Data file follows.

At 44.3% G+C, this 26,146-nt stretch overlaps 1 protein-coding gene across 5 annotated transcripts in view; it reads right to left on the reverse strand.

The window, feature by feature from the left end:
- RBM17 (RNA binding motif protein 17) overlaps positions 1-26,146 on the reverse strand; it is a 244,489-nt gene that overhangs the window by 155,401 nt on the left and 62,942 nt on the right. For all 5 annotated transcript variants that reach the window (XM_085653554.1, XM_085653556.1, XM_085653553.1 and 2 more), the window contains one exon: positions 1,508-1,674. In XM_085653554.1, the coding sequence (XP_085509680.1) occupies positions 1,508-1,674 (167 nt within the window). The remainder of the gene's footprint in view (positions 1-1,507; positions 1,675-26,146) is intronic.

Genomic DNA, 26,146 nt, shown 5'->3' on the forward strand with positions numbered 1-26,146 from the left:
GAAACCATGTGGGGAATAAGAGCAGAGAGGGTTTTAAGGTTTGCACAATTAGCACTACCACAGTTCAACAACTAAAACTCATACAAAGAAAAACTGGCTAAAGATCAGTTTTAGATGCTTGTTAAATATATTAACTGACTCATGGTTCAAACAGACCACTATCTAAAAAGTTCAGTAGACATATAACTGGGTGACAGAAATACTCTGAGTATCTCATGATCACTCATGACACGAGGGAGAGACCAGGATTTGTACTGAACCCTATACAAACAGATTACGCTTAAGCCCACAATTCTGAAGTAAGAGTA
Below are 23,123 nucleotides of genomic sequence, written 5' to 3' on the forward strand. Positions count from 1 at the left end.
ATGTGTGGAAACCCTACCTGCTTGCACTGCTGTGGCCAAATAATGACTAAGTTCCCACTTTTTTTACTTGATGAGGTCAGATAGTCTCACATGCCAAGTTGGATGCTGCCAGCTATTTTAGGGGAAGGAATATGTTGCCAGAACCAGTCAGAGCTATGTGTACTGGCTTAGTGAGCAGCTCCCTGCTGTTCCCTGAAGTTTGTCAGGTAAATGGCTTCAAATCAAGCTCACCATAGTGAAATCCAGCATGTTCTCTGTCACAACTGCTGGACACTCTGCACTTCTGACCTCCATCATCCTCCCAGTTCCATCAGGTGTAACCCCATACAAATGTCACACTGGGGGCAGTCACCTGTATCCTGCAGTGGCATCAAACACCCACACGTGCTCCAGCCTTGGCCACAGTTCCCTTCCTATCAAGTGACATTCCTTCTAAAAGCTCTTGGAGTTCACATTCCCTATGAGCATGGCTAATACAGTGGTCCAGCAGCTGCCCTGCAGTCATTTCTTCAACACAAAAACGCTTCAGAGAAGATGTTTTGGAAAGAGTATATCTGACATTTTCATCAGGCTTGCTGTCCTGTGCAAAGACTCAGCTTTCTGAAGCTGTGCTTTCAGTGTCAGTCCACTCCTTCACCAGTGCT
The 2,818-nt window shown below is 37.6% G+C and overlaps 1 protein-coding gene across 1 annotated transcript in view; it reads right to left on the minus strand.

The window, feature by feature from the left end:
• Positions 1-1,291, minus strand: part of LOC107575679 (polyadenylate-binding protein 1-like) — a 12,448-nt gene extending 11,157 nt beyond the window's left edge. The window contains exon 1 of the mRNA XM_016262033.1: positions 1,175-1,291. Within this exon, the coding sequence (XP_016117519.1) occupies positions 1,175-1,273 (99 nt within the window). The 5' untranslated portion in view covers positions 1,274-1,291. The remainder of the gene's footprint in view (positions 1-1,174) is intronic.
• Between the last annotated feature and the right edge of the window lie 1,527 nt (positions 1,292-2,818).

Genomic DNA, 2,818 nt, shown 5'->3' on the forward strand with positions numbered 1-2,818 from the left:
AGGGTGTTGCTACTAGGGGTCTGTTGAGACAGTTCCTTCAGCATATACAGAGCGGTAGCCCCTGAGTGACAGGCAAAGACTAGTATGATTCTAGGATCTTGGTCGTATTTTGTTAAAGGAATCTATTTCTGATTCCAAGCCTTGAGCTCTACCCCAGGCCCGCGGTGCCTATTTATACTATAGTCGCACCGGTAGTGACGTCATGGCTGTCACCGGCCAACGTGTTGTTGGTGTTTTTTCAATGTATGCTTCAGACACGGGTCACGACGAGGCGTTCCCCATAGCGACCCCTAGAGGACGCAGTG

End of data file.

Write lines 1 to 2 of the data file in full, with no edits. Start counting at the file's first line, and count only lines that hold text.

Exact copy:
At 44.3% G+C, this 26,146-nt stretch overlaps 1 protein-coding gene across 5 annotated transcripts in view; it reads right to left on the reverse strand.

The window, feature by feature from the left end: